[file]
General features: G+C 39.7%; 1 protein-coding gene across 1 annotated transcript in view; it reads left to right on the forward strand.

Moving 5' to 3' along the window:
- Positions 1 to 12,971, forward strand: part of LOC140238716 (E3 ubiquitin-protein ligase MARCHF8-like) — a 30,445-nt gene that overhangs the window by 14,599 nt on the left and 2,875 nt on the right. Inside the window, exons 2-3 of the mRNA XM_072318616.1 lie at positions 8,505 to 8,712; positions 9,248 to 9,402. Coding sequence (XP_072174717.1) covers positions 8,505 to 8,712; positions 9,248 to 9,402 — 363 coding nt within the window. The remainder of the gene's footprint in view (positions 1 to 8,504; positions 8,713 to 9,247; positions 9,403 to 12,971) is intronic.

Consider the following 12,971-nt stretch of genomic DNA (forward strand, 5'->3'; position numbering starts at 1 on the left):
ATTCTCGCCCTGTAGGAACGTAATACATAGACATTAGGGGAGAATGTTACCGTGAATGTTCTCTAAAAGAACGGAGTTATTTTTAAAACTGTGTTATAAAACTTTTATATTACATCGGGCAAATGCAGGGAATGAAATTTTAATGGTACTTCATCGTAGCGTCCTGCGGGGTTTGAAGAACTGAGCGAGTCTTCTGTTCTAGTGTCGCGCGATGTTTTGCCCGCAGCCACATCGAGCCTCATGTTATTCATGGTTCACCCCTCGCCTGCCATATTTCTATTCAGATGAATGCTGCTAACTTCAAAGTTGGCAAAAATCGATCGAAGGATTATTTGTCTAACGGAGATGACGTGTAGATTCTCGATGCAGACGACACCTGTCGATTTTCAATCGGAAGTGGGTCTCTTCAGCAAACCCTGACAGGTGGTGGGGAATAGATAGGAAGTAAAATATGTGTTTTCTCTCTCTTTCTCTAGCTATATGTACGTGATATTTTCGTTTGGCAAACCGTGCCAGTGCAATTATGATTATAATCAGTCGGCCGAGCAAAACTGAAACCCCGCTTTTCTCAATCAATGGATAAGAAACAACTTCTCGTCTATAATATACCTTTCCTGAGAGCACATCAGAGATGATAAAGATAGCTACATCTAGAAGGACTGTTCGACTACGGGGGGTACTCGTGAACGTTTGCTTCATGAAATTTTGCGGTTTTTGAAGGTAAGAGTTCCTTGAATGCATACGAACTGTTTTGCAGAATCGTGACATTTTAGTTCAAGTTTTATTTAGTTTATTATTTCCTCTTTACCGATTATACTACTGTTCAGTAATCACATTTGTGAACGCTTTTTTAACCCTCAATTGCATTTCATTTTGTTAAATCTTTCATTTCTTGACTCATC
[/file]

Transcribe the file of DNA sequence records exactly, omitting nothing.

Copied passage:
General features: G+C 39.7%; 1 protein-coding gene across 1 annotated transcript in view; it reads left to right on the forward strand.

Moving 5' to 3' along the window:
- Positions 1 to 12,971, forward strand: part of LOC140238716 (E3 ubiquitin-protein ligase MARCHF8-like) — a 30,445-nt gene that overhangs the window by 14,599 nt on the left and 2,875 nt on the right. Inside the window, exons 2-3 of the mRNA XM_072318616.1 lie at positions 8,505 to 8,712; positions 9,248 to 9,402. Coding sequence (XP_072174717.1) covers positions 8,505 to 8,712; positions 9,248 to 9,402 — 363 coding nt within the window. The remainder of the gene's footprint in view (positions 1 to 8,504; positions 8,713 to 9,247; positions 9,403 to 12,971) is intronic.

Consider the following 12,971-nt stretch of genomic DNA (forward strand, 5'->3'; position numbering starts at 1 on the left):
ATTCTCGCCCTGTAGGAACGTAATACATAGACATTAGGGGAGAATGTTACCGTGAATGTTCTCTAAAAGAACGGAGTTATTTTTAAAACTGTGTTATAAAACTTTTATATTACATCGGGCAAATGCAGGGAATGAAATTTTAATGGTACTTCATCGTAGCGTCCTGCGGGGTTTGAAGAACTGAGCGAGTCTTCTGTTCTAGTGTCGCGCGATGTTTTGCCCGCAGCCACATCGAGCCTCATGTTATTCATGGTTCACCCCTCGCCTGCCATATTTCTATTCAGATGAATGCTGCTAACTTCAAAGTTGGCAAAAATCGATCGAAGGATTATTTGTCTAACGGAGATGACGTGTAGATTCTCGATGCAGACGACACCTGTCGATTTTCAATCGGAAGTGGGTCTCTTCAGCAAACCCTGACAGGTGGTGGGGAATAGATAGGAAGTAAAATATGTGTTTTCTCTCTCTTTCTCTAGCTATATGTACGTGATATTTTCGTTTGGCAAACCGTGCCAGTGCAATTATGATTATAATCAGTCGGCCGAGCAAAACTGAAACCCCGCTTTTCTCAATCAATGGATAAGAAACAACTTCTCGTCTATAATATACCTTTCCTGAGAGCACATCAGAGATGATAAAGATAGCTACATCTAGAAGGACTGTTCGACTACGGGGGGTACTCGTGAACGTTTGCTTCATGAAATTTTGCGGTTTTTGAAGGTAAGAGTTCCTTGAATGCATACGAACTGTTTTGCAGAATCGTGACATTTTAGTTCAAGTTTTATTTAGTTTATTATTTCCTCTTTACCGATTATACTACTGTTCAGTAATCACATTTGTGAACGCTTTTTTAACCCTCAATTGCATTTCATTTTGTTAAATCTTTCATTTCTTGACTCATC